The Weekly Ringer

The University of Mary Washington Student Newspaper

Internet Problems Frustrate Students

3 min read


Students on campus are struggling with wireless Internet connections, to the point that it delays their ability to do homework.

Freshman Sarah Vogt often cannot get assignments that teachers have posted online due to her Internet problems.

“The wireless connection in my room is rarely good,” Vogt said, who lives in a corner room in Alvey Hall. “I usually have to go somewhere else to get a good connection.”

Most issues with the wireless network are because of the distance between a user and access point, according to UMW’s Apogee Support Technician Joe McMahon.

Junior John Roesser and junior Karen Ellrod also live far from the center of their buildings and have experienced internet problems similar to Vogt.

Ellrod, who lives at the end of a hall in Randolph Hall, said that it often takes so long to load pages that the connection times out.

“Sometimes I inexplicably drop off the network and have to reconnect, even though the network tells me I still have five bars,” she said.

All three students reported that their connection improves when they go to a more central point in the building, where Internet access points are located.

Wireless internet connection problems, which many students deal with daily, can be fixed by reporting the problem, according to McMahon.

“Anybody having trouble connecting to the wireless network should contact Apogee’s 24-hour support number,” Apogee spokesman Nat Nealeigh said. He added that they can then determine the problem and work on fixing it by installing an additional router.

However, Rousser said that even after Apogee put a router in his room his connection barely improved.

“If his problem persists, it could be due to any number of issues from individual computer configuration to changing environmental factors,” Nealeigh said.  “For example, interferences from devices in adjoining rooms.”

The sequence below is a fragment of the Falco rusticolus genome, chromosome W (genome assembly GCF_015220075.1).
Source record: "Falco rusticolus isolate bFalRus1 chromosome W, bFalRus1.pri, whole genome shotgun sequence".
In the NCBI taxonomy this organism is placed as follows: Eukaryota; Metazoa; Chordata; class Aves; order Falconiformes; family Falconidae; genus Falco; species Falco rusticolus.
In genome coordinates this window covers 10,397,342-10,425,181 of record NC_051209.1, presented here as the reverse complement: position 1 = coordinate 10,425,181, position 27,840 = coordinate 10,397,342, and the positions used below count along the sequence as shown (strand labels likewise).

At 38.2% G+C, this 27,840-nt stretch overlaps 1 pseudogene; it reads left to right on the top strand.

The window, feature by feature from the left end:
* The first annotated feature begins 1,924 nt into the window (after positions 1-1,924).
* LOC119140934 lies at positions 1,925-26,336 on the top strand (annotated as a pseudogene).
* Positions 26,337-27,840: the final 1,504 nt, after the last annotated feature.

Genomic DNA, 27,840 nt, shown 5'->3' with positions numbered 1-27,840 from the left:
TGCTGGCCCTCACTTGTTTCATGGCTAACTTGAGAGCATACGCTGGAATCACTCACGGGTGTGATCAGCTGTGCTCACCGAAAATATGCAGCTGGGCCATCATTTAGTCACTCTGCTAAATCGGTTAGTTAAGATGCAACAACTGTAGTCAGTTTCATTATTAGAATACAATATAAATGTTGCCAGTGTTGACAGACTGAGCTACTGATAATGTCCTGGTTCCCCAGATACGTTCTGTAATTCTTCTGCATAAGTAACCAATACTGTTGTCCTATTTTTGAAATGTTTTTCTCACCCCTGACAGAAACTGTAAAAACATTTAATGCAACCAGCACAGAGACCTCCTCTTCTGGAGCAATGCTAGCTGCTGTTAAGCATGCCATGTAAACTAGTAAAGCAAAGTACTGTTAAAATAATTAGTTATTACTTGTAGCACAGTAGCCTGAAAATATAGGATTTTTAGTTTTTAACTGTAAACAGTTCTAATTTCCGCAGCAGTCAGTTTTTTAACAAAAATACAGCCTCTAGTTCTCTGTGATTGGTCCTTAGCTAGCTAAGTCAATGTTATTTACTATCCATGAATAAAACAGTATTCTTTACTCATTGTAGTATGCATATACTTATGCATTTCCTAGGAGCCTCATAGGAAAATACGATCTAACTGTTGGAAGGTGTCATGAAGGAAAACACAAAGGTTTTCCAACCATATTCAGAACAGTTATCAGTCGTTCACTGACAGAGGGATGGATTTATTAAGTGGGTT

Nealeigh said that wireless connection is not a widespread problem and the most affected students are in end rooms, like Vogt, Rousser and Ellrod. He also said that the problems were not there last semester.

“While a similar number of students may arrive on campus from one semester to the next, changes in computer types, configuration, operating systems, drivers, hardware, external devices, etc. create a changing environment,” Nealeigh said.

Different materials can obstruct wireless signal, according to McMahon, and without student feedback Apogee won’t be aware of the problem areas.

“It’s important for residents to call in to let us know they are having a problem,” he said.  “We prefer not entering a room to increase wireless coverage unless an open work order exists for the resident, with a scheduled appointment time.”

Nealeigh suggests students take advantage of wired connections until their wireless connection is improved, although Ellrod said that her connection does not always improve when she is plugged in.

Apogee’s 24-hour service and support line is 1-877-478-8808.

“Since responding to student feedback directed to our call center, we’ve seen a significant decrease in the number of students experiencing problems,” Nealeigh said.